Why More Lessons?

“How long do you think you will have to take lessons?”  Twenty years ago and I can still hear that tone in my mother’s voice. She wondered why her adult daughter -after a life of riding- would need lessons. How hard could it be? I forced a smile as I checked my heart for knife wounds, and reminded her that Olympic riders all had coaches. Mom gave me an eye roll.

Does someone give you that eye roll? Sometimes it’s easier to get defensive than try to explain hundreds of lessons in a lifetime of riding.

Each horse and each rider are an individual, forming a unique pair-and the conversation begins. Trust is offered shyly at first, maybe the horse responds well to ground work and a connection is established. Then we mount up, trusting them to hold us safe, as they trust us to choose a safe path.

At some point, it gets more complicated; someone gets scared, frustrated, or intimidated by the naked honesty a horse and rider display. There’s a hesitation; and in that quiet moment, a sensitive rider understands that they have come up short in some area. In that same moment, they become aware that the horse has held faith in them. In some physical or emotional way, the horse has given them the benefit of the doubt and the hook is set.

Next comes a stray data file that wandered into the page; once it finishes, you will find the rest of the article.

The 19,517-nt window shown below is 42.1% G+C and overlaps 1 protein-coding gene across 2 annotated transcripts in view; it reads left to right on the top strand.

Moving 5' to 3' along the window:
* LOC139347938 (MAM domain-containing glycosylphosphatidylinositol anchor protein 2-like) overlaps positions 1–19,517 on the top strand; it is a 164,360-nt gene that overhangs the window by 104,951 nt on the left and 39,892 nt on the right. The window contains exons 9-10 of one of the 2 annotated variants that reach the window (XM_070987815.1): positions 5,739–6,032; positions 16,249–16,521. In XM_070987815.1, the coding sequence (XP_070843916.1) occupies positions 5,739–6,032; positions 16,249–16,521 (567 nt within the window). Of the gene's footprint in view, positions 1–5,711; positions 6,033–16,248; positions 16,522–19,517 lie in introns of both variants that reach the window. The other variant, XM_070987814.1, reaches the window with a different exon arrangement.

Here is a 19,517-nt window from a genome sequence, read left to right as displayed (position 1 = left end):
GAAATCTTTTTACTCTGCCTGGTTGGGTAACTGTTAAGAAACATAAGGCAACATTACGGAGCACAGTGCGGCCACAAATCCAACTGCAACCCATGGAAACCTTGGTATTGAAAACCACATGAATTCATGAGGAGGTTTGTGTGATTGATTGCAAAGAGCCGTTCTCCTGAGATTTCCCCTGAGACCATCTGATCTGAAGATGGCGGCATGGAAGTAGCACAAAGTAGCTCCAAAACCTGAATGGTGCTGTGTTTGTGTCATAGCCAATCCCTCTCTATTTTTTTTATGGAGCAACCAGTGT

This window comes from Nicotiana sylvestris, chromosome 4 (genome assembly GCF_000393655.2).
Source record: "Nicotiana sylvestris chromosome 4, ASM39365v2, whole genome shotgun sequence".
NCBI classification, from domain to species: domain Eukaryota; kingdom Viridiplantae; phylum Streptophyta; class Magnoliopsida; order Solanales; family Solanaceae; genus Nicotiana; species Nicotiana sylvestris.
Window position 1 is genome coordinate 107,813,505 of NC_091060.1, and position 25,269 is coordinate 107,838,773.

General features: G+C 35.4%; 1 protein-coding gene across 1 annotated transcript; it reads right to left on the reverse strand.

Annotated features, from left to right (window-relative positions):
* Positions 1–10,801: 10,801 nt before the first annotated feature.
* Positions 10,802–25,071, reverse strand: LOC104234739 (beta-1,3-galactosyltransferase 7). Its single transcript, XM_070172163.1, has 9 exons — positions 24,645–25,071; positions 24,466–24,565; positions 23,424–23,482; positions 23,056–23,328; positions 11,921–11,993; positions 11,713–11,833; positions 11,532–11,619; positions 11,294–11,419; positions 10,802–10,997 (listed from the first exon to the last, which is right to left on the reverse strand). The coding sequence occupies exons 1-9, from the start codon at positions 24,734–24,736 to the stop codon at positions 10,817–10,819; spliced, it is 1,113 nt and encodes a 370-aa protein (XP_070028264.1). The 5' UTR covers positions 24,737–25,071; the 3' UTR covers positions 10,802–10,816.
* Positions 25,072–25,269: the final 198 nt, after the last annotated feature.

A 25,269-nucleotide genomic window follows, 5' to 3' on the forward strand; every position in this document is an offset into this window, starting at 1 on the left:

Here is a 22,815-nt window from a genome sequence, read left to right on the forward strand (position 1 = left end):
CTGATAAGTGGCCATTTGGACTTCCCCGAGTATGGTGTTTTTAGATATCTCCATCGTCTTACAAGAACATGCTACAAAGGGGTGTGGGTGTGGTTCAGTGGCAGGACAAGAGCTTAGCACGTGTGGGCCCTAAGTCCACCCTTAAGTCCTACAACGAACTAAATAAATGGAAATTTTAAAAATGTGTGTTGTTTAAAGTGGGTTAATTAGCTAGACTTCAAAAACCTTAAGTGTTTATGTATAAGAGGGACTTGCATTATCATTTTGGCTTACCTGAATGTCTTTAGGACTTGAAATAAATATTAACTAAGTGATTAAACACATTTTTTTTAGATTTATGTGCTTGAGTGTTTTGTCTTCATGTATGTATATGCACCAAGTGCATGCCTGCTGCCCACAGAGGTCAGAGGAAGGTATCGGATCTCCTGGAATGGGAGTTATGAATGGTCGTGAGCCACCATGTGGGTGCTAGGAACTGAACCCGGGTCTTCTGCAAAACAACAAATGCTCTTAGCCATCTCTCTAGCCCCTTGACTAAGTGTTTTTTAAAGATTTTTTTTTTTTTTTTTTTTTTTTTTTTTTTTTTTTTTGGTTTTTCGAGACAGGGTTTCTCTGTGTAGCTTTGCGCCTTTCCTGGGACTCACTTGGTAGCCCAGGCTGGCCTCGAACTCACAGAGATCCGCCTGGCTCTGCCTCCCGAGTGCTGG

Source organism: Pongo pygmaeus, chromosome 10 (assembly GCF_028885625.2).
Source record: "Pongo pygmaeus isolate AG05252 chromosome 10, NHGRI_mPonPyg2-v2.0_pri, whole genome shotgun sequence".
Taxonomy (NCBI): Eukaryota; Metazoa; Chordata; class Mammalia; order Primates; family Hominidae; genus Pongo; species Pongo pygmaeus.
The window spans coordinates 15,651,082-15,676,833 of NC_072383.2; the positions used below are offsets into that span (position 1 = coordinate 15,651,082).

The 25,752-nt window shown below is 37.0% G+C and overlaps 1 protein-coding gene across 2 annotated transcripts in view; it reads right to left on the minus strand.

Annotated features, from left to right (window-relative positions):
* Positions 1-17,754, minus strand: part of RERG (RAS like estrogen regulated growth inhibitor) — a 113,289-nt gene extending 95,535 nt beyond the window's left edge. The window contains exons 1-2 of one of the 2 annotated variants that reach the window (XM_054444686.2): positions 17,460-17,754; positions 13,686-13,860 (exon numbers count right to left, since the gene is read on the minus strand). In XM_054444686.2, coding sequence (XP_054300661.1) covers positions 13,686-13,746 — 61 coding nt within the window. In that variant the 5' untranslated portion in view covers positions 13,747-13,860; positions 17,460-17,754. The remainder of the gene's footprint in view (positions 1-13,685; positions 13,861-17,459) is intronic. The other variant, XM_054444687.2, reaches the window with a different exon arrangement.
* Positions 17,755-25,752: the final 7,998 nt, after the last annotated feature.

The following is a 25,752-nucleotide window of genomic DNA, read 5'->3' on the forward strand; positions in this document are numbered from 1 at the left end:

It is  humbling to have a horse hold the door open to a sacred place, and wait for you to enter. It makes you want to do better, to be deserving of the respect he has shown you.

So a rider might continue take lessons -not from an inability to learn- but a desire to improve, fueled by respect for an equine partner. Riding is sometimes like interpretive dance, creative and spontaneous. Lessons can spark ideas and help translate our desire into direction. Growing pains aren’t comfortable for horses or riders. We can look like we need therapy for a dozen maladies, but our horses inspire us on toward a sacred place of certain oneness.  And so, we persist.

“Press on. Nothing in the world can take the place of persistence. Talent will not. Nothing is more common than unsuccessful men with talent. Genius will not. Unrewarded genius is almost a proverb. Education will not. The world is full of educated derelicts. Persistence and determination alone are omnipotent.” – Calvin Coolidge

Anna Blake, www.AnnaBlakeTraining.com

(Photo: Clinic with a Witch.)

Anna Blake

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